Coover didn't return to cyanoacrylates until nine years later, while attempting to create a heat-resistant polymer for the canopies on high-speed jets. One of the students working on the project accidentally glued together some very expensive — at the time $700, which was probably a month's pay for an Ph.D. engineer — optical prisms. Waving off the student's apologies, Coover excitedly started gluing together everything in sight, because he realized that, unlike other adhesives, this one rapidly bonded without pressure, heat, curing activators, or special preparation. Both properties turned out to be particularly useful in medicine, especially on the battlefield. (Ever watch a surgeon try to sew a piece of liver or lung tissue back together?).

Coover was also the first to recognize and patent cyanoacrylates as human tissue adhesives. These cyanolate adhesives are used in many sutureless surgeries such as the rejoining of veins, arteries, and intestines, ophthalmic surgeries, dental surgeries, uncontrollable bleeding and the repair of soft organs such as the liver and spleen. Coover's adhesive was first used in the Vietnam War to temporarily patch the internal organs of badly injured soldiers until conventional surgery could be performed. Since the 1970's, tissue adhesives have been used for a variety of surgical applications including middle ear surgery, bone and cartilage grafts, repair of cerebrospinal fluid leaks, and skin closure.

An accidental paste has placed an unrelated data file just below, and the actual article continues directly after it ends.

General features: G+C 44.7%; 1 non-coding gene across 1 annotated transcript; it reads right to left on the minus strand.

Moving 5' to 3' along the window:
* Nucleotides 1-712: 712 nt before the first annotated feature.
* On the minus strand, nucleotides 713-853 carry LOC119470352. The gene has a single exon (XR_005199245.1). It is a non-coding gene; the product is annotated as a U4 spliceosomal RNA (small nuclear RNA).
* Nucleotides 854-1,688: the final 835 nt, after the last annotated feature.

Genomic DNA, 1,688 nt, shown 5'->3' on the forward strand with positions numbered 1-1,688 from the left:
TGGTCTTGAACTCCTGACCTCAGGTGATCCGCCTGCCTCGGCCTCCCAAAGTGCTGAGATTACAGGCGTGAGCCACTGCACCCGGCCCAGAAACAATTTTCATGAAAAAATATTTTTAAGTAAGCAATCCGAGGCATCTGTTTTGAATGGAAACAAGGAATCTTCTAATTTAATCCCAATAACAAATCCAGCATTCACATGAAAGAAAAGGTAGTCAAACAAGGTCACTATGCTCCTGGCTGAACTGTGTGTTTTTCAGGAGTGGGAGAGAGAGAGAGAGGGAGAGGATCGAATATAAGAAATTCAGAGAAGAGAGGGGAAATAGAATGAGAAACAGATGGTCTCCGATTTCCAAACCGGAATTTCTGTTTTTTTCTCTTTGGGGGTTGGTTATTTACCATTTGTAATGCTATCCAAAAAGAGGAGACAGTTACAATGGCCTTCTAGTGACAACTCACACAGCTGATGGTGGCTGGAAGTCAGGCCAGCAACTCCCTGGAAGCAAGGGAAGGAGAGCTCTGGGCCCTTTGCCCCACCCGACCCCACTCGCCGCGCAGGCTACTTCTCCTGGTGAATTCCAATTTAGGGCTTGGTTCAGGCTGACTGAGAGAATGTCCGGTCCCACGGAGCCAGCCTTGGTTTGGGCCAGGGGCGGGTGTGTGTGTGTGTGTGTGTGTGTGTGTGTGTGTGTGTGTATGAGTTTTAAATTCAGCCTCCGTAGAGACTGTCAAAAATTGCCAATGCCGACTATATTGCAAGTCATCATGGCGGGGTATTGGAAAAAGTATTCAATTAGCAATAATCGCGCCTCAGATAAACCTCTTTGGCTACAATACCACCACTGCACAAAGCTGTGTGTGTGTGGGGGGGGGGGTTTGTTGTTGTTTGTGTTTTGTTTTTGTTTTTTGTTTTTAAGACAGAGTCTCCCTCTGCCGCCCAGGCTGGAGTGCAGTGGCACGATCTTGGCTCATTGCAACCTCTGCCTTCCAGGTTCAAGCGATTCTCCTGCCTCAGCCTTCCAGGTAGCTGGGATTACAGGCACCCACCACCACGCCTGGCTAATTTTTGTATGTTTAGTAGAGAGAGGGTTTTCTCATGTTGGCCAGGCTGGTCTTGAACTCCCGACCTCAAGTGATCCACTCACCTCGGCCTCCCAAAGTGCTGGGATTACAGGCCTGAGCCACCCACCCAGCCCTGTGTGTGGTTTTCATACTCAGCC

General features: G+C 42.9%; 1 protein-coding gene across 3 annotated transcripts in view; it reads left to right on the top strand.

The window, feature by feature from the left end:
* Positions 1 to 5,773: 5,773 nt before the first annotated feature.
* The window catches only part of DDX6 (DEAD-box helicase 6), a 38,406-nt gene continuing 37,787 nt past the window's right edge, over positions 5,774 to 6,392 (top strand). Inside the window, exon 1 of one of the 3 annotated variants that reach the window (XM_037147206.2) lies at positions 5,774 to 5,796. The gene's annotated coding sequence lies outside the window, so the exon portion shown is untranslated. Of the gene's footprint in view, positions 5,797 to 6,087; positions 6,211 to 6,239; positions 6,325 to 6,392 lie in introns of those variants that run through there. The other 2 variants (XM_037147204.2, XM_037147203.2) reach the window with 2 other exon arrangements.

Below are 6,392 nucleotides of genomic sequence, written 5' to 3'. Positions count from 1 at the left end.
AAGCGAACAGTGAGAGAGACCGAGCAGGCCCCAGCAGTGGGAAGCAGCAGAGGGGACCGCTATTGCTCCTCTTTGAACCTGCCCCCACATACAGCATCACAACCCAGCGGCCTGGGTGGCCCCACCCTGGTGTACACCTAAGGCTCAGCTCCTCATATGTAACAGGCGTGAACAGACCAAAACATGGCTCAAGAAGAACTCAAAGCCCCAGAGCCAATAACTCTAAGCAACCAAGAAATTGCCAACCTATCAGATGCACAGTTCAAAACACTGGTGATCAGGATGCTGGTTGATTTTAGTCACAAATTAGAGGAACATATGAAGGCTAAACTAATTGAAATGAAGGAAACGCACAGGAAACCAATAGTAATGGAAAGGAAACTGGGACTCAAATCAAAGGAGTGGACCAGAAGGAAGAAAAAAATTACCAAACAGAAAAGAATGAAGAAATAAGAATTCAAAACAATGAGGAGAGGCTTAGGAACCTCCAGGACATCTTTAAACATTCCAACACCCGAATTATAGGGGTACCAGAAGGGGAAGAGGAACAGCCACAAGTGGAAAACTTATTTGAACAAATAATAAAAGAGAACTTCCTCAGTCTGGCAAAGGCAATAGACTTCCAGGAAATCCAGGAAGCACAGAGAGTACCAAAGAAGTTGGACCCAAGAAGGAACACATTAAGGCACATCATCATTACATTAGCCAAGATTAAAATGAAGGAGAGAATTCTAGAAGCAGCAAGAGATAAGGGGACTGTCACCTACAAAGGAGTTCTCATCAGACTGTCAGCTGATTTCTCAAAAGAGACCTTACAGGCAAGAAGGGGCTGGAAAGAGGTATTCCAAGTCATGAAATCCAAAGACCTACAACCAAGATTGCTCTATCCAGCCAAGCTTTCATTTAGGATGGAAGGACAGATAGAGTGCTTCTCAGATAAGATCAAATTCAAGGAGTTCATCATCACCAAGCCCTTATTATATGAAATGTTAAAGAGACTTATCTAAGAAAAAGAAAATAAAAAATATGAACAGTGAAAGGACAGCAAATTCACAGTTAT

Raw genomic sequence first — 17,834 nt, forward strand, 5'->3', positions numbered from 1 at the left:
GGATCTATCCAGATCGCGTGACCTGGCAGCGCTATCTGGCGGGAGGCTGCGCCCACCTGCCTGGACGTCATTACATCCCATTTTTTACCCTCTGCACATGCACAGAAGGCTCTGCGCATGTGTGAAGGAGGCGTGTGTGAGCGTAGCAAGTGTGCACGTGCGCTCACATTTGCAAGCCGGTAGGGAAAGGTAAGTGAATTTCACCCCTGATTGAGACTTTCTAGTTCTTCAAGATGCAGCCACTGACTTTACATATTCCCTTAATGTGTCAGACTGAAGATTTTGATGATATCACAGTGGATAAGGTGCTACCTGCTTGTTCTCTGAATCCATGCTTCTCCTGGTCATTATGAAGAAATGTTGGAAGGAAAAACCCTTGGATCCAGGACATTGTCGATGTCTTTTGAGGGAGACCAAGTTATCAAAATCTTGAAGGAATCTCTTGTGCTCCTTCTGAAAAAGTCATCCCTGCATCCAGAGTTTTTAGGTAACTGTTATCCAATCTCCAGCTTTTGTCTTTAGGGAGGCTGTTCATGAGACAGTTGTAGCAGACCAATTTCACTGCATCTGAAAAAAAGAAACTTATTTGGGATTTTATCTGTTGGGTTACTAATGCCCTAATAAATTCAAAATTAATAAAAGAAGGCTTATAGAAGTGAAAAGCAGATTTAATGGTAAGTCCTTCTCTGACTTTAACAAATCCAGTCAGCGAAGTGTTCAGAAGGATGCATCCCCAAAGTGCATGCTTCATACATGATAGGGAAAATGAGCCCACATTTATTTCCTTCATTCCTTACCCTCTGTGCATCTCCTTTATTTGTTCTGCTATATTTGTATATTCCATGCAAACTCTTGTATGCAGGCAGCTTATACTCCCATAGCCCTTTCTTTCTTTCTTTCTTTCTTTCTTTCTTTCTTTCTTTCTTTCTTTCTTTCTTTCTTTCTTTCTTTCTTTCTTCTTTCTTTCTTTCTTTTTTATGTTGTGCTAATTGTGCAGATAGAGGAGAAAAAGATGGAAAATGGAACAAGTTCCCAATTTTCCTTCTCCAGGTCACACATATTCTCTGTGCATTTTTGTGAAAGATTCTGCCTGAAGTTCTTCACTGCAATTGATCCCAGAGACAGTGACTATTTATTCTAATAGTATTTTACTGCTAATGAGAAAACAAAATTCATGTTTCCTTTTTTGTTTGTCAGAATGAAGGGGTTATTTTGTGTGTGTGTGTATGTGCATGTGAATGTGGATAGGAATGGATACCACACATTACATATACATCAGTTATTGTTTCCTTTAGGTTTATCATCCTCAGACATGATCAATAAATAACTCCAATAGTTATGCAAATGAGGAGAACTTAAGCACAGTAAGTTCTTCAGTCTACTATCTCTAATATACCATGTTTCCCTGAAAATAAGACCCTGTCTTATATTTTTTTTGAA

Hobard and William Smith colleges

Cyanoacrylate adhesives are formed from monomers (short building blocks) which are kept in a slightly acidic solution which prevents them from polymerizing, or linking together, into long, linear chains. All they need to cure is a weak base, like the microscopic amounts of moisture present on virtually every surface. Some items to be bonded, like wood, are naturally acidic which slows down curing, so special activators are used to start the process.